For being weirdly shaped flaps of skin and sometimes lopped off by artists, ears are a part of a pretty cool process. Hearing, man, it is an important sense. This week in class we learned about our audio projects and Audacity. Shane played us some examples and then have us guess what the story was about. One that really struck me was an example that started with the clicks of a keyboard, went into a panicked 911 call and then there was an emotionally charged mother’s voice speaking clearly for the interview part. The story was about cyberbullying and a girl that committed suicide because of it.
It was so fascinating to me that, as part of such a visual society, I could be hit so hard by just hearing a short, one minute bite of a story. I think we sometimes forget how much things we hear can seep into our brains and stay there. Sometimes it’s those catchy song lyrics (looking at you, “Wrecking Ball”), the hearty laughter of a friend, the mindless humming of an air conditioner, or the blaring of a car horn.
But, sometimes, those noises that seep in can be a bit more vile, like a backhanded compliment, an outright put down or any other kind of attack. Grace Brown founded Project Unbreakable in which she photographs sexual assault survivors with posters that have quotes from their attackers. Even just looking at these quotes as a visual can be disarming and powerful, I couldn’t even imagine hearing this directed at me and then holding that with me. Words when said aloud hold a certain weight that the written word can’t always hold. That weight comes from the tone, the inflection, the way the voice hits your ear. I can scratch at your eardrums or cradle them in a little sea of music notes (like Jigglypuff’s attack in Super Smash Bros Brawl).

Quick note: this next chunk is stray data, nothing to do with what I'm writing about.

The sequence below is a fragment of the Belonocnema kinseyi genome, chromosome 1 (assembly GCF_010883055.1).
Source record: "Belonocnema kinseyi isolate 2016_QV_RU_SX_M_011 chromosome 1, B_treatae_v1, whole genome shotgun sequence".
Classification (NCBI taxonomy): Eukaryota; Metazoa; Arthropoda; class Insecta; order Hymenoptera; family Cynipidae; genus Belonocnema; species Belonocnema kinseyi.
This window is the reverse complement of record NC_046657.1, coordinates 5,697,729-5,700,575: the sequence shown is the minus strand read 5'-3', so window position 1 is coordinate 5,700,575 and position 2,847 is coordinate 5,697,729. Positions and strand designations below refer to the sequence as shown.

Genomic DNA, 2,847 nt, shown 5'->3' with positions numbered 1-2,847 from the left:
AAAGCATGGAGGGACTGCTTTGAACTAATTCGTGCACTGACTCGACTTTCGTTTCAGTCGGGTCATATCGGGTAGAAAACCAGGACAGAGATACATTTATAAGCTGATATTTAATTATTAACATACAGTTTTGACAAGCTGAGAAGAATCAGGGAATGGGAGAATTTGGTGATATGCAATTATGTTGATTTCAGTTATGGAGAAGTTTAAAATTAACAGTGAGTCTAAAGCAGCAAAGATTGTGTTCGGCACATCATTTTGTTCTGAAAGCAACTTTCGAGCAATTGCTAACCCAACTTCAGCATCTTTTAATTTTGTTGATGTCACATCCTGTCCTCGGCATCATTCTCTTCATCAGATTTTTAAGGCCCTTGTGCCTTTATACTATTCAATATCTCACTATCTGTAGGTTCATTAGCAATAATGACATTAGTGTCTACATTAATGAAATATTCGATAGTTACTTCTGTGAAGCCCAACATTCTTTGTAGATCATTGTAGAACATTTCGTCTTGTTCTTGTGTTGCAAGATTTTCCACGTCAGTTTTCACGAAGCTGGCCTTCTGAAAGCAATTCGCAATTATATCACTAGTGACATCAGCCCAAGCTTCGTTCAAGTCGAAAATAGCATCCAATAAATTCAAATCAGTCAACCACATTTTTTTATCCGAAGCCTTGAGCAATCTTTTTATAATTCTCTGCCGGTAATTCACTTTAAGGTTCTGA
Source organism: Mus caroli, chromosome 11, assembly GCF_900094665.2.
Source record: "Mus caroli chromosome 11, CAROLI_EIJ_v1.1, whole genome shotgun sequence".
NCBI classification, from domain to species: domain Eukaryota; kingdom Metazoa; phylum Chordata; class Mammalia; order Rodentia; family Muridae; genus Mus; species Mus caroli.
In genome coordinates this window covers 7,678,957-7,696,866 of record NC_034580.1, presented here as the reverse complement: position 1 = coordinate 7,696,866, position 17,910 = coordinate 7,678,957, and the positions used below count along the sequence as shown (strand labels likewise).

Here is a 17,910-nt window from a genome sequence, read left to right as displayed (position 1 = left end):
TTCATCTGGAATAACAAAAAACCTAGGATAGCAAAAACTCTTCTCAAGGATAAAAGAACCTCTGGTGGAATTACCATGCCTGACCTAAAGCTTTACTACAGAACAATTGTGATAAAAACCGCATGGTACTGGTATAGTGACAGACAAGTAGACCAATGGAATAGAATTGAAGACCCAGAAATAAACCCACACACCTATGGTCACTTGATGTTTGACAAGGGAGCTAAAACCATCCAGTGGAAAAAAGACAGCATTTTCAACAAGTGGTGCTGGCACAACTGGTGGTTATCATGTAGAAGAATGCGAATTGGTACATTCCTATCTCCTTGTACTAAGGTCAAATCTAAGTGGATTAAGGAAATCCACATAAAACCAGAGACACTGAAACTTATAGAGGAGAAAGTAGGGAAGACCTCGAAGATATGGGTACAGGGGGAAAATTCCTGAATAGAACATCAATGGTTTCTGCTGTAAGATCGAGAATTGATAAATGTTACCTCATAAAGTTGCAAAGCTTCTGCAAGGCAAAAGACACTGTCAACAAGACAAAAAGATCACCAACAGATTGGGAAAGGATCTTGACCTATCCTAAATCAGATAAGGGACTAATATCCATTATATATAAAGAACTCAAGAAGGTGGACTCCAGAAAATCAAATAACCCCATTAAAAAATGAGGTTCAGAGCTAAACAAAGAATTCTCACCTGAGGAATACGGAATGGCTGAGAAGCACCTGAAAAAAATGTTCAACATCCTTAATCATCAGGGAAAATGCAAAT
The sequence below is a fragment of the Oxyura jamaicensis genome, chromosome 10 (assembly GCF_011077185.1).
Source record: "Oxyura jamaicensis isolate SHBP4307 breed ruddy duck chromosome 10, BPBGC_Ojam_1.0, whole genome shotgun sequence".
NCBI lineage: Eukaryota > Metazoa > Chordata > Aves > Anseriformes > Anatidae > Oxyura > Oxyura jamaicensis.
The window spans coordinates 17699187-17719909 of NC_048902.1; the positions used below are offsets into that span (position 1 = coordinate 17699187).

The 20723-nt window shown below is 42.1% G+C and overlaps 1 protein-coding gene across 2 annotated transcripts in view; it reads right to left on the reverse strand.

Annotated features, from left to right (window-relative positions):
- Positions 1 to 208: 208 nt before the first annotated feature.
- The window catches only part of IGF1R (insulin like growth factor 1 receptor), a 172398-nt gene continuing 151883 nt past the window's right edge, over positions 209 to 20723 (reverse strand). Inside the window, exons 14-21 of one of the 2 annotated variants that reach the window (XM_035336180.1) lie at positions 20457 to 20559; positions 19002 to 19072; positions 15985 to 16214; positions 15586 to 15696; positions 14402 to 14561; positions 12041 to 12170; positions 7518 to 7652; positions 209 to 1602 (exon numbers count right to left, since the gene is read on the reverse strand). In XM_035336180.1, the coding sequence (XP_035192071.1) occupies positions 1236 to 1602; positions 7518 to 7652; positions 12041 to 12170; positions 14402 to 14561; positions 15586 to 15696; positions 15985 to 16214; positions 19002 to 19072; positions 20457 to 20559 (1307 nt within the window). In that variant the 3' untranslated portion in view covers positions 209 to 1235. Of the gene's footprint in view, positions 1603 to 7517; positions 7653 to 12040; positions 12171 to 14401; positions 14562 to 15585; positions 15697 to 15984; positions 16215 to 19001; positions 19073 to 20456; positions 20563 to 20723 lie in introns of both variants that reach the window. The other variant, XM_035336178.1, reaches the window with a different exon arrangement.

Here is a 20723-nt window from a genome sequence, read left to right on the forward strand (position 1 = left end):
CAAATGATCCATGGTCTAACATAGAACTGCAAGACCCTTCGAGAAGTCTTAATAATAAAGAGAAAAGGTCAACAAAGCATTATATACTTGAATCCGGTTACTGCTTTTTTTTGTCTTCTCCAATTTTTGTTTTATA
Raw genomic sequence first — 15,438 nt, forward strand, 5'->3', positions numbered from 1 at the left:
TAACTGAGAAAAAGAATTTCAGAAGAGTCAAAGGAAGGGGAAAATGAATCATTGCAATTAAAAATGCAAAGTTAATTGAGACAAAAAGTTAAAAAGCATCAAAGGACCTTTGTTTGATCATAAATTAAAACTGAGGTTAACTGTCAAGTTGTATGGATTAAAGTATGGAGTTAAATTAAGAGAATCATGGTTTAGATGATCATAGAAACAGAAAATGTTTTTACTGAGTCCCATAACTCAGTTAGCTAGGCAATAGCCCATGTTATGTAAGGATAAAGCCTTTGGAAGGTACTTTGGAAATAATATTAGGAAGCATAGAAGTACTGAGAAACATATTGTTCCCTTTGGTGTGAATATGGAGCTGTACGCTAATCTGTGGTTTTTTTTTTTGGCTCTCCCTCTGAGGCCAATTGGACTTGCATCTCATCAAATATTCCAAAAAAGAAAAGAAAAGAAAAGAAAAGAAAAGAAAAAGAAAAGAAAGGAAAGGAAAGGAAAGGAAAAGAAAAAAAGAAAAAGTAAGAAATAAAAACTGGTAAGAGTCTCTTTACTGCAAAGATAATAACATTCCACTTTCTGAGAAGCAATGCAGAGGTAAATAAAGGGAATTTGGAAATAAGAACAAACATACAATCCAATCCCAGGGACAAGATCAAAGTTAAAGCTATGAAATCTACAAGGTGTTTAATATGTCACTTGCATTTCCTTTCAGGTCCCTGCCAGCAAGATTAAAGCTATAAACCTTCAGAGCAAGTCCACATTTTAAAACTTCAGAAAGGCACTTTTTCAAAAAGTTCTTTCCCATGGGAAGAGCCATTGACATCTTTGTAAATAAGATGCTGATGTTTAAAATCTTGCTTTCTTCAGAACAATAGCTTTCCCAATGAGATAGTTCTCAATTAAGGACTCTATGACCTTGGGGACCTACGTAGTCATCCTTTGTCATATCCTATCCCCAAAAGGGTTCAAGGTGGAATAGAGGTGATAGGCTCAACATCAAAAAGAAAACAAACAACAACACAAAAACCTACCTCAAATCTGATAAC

There is also the “he said, she said” gossip and stereotype aspect of hearing. Before living in Jones and not being around many people who are in the Greek system, I heard many stereotypes of exclusion, ditzyness, drunkenness, etc. Now that the majority of my residents are Greek, I hear stories firsthand and that has changed my view a bit. Within my hall, my residents will come to me saying “I heard that people have tried to come through the tunnels to freak out girls” and many other stories. Though there is some truth to that (some guy did get into Jones last year, presumably from the tunnels before they were locked for the night), it is interesting how a story can go through a large game of telephone before coming back to me, or another source that can validate its truth.
As a journalist, we can’t just go by hearsay. We have to hear things right and we need to get it down right or else we will be right out of a job. We have to make sure we don’t let it get around the grapevine before we validate it. But, we also have the power to use soundbites and things that we hear to inform the public and make them feel, whether it be sad, mad, happy or activated. We have the power to feed those weird skin flaps we call “ears” and seep something that sticks on the mind of the public. Let’s just make sure it is something that creates something or influences action instead of just poisoning the brain with negativity. Or, that’s at least what I heard we should do.